Skip to main content

Paul Desmarais Jr., executive co-chairman of Power Financial and chairman and co-chief executive officer of Power Corporation, at their annual meeting of shareholders in Toronto on May 14, 2019.

Christopher Katsarov

Power Financial Corp. directors urged Montreal’s Desmarais family to create a provision to allow for the eventual elimination of the dual-class share structure that gives the family control over parent company Power Corp. – but the Desmarais clan rejected the proposal.

The suggestion came during negotiations between the two companies late last year after Power Corp. proposed a plan to buy the minority stake in Power Financial that it doesn’t already own, according to disclosures published Tuesday in a shareholder takeover bid circular.

Power Corp. unveiled its bid in December, offering to pay 1.05 shares of Power Corp. for each Power Financial share in a bid to eliminate the holding company.

Story continues below advertisement

During the negotiations, a special committee of the board of Power Financial urged the Desmarais family to build in a sunset clause that would allow for the eventual elimination of the dual-class share structure at Power Corp. if the Desmarais family’s equity stake in the company were to fall below an undisclosed level, the takeover bid circular reveals.

A Desmarais family trust owns 22 per cent of Power Corp., but has voting control of the company through a class of shares that have special voting rights.

The buyout deal is the result of shareholder pressure to simplify the Power group’s corporate structure, which sees Power Corp. hold a majority stake in Power Financial, which in turn owns majority stakes in IGM Financial Inc. and Great-West Lifeco Inc. All four companies trade on the Toronto Stock Exchange. Power Corp. says it can cut costs and focus on its financial businesses, which have become the bulk of the family’s holdings.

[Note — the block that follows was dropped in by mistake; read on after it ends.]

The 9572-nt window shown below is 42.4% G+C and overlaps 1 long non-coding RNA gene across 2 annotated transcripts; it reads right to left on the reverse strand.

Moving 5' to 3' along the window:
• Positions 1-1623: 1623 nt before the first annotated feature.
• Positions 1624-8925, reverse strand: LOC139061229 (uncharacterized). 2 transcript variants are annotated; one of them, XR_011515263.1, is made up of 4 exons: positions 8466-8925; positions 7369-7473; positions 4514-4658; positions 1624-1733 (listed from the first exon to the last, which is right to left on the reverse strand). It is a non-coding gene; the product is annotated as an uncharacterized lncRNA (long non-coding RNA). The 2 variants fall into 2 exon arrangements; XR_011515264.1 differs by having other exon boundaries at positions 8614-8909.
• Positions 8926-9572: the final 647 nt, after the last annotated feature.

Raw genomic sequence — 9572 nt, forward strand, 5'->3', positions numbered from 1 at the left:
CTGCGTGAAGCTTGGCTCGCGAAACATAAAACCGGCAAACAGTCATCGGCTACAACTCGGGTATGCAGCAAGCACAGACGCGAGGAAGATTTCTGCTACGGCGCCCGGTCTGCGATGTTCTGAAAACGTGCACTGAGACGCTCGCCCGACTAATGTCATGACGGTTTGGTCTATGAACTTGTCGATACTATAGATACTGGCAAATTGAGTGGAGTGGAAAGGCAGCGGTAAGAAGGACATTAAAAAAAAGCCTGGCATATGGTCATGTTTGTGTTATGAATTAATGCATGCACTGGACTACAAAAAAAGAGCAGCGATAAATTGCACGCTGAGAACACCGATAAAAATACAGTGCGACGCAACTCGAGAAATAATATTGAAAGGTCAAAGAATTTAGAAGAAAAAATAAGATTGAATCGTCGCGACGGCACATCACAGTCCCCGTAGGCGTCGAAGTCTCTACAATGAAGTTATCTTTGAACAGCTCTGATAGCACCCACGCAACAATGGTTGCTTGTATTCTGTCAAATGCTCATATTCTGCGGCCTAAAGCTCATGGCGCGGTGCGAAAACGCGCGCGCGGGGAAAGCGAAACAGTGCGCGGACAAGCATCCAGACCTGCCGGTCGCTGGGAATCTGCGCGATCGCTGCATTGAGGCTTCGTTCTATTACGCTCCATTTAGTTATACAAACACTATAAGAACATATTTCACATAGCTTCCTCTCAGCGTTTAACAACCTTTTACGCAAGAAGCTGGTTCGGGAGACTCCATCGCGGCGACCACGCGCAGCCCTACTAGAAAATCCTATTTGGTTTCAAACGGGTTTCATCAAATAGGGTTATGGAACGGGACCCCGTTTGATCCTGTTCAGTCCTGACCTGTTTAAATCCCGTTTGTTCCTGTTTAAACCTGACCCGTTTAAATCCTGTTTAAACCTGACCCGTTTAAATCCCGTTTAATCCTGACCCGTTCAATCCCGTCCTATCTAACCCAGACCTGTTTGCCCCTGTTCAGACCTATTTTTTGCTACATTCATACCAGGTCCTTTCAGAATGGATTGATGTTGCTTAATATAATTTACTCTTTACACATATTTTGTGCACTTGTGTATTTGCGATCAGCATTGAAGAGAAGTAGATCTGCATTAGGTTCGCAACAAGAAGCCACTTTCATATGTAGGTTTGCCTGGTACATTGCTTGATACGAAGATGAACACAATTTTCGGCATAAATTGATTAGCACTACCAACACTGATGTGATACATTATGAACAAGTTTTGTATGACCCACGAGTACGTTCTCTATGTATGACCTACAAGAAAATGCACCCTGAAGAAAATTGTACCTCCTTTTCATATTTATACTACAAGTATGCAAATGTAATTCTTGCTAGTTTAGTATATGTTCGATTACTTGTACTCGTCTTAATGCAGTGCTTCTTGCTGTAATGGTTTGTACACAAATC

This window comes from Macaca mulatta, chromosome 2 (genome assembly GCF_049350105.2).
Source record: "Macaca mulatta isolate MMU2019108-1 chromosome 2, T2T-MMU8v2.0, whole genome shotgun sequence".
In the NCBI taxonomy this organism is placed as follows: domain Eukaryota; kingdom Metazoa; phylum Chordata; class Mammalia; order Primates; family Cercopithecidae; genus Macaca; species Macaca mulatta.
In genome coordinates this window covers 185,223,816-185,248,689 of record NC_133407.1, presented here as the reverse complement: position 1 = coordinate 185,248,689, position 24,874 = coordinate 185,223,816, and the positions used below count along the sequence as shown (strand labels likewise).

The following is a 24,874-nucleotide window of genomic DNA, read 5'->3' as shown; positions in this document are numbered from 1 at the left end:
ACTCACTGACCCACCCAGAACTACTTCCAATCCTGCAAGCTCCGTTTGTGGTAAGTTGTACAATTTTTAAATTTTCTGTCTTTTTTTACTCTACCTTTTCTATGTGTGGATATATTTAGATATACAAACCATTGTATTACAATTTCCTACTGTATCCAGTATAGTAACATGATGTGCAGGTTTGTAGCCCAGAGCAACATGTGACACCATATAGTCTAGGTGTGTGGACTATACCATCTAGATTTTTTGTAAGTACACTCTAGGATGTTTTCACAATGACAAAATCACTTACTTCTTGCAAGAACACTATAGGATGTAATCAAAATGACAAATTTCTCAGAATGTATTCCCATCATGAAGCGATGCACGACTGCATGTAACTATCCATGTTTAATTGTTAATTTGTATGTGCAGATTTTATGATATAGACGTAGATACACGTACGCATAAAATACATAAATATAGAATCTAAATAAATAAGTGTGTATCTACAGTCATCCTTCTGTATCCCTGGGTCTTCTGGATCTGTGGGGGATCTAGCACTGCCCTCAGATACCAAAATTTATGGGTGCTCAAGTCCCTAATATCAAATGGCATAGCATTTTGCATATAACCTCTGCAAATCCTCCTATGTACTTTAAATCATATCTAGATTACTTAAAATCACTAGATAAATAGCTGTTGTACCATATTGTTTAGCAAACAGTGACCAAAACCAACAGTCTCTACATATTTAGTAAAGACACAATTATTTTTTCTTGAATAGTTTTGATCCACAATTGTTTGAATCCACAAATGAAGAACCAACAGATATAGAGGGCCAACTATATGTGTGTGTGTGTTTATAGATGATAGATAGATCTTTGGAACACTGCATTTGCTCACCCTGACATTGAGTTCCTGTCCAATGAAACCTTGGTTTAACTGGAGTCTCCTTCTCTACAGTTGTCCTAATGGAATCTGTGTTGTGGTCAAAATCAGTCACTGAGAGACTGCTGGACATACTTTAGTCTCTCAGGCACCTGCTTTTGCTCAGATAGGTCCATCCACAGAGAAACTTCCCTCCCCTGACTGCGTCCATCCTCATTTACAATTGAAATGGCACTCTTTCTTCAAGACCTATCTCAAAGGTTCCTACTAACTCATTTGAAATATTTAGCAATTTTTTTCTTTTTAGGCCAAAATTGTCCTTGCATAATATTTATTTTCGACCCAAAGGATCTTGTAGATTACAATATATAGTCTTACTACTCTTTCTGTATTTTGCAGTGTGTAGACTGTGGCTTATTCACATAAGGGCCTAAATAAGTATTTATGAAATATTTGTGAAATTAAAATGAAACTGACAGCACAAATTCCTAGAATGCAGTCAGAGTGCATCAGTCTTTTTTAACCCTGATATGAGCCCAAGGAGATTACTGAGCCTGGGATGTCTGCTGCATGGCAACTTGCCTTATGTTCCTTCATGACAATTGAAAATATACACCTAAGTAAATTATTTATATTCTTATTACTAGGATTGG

At the same time, Paul Desmarais Jr., 65, and his brother, André Desmarais, 63, plan to retire as co-CEOs – but remain on the Power Corp. board, where they are chairman and deputy chairman, respectively.

Power Financial has no dual-class share structure and that became a sticking point in negotiations, according to background information about the transaction included in the circular released Tuesday. Power Financial shareholders will vote on the deal Feb. 11.

The circular says Power Corp. presented a nearly a one-for-one share-offer exchange to the Power Financial board at a Nov. 7 meeting. Power Corp. proposed to swap 1.0002 of its shares, plus one cent, for each Power Financial share. Power Financial’s board immediately formed a special committee of three directors –Siim Vanaselja, Susan McArthur and Marc Bibeau – to weigh the Power Corp. offer.

Over the next month, according to the circular, the special committee wrestled with valuation and legal issues. It learned from its lawyers that because Power Corp.'s multiple-voting share structure was in place prior to the Toronto Stock Exchange’s 1987 rules governing multiple-voting shares, the minority shareholders of Power Corp. lacked a “coattail” protection ensuring they receive the same payment in takeovers as the multivoting shareholders.

Story continues below advertisement

On Dec. 6, Mr. Vanaselja, the chair of the Power Financial special committee, told Paul Desmarais Jr. that the committee felt “there was clear benefit to Power Corp. in eliminating the dual-holding company structure” and that Power Financial shareholders giving up their shares for Power Corp. shares with inferior voting rights made the value of the offer “more complicated” than Power Corp. thought.